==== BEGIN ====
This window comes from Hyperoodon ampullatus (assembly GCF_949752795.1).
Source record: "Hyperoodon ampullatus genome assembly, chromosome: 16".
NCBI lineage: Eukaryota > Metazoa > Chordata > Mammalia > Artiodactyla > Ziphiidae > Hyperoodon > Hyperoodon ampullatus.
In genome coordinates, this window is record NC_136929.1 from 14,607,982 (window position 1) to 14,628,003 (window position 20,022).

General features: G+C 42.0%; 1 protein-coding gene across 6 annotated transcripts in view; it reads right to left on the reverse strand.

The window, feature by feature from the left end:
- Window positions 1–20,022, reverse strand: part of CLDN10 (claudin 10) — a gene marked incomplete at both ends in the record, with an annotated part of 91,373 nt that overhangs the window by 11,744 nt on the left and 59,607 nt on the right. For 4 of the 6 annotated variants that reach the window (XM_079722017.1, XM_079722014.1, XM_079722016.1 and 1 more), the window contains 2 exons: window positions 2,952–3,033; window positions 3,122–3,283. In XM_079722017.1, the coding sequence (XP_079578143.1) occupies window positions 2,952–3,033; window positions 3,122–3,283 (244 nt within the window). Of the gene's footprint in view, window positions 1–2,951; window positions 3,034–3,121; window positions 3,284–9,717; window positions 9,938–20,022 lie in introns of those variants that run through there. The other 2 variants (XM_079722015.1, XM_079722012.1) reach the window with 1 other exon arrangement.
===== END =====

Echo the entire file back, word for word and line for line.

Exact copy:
This window comes from Hyperoodon ampullatus (assembly GCF_949752795.1).
Source record: "Hyperoodon ampullatus genome assembly, chromosome: 16".
NCBI lineage: Eukaryota > Metazoa > Chordata > Mammalia > Artiodactyla > Ziphiidae > Hyperoodon > Hyperoodon ampullatus.
In genome coordinates, this window is record NC_136929.1 from 14,607,982 (window position 1) to 14,628,003 (window position 20,022).

General features: G+C 42.0%; 1 protein-coding gene across 6 annotated transcripts in view; it reads right to left on the reverse strand.

The window, feature by feature from the left end:
- Window positions 1–20,022, reverse strand: part of CLDN10 (claudin 10) — a gene marked incomplete at both ends in the record, with an annotated part of 91,373 nt that overhangs the window by 11,744 nt on the left and 59,607 nt on the right. For 4 of the 6 annotated variants that reach the window (XM_079722017.1, XM_079722014.1, XM_079722016.1 and 1 more), the window contains 2 exons: window positions 2,952–3,033; window positions 3,122–3,283. In XM_079722017.1, the coding sequence (XP_079578143.1) occupies window positions 2,952–3,033; window positions 3,122–3,283 (244 nt within the window). Of the gene's footprint in view, window positions 1–2,951; window positions 3,034–3,121; window positions 3,284–9,717; window positions 9,938–20,022 lie in introns of those variants that run through there. The other 2 variants (XM_079722015.1, XM_079722012.1) reach the window with 1 other exon arrangement.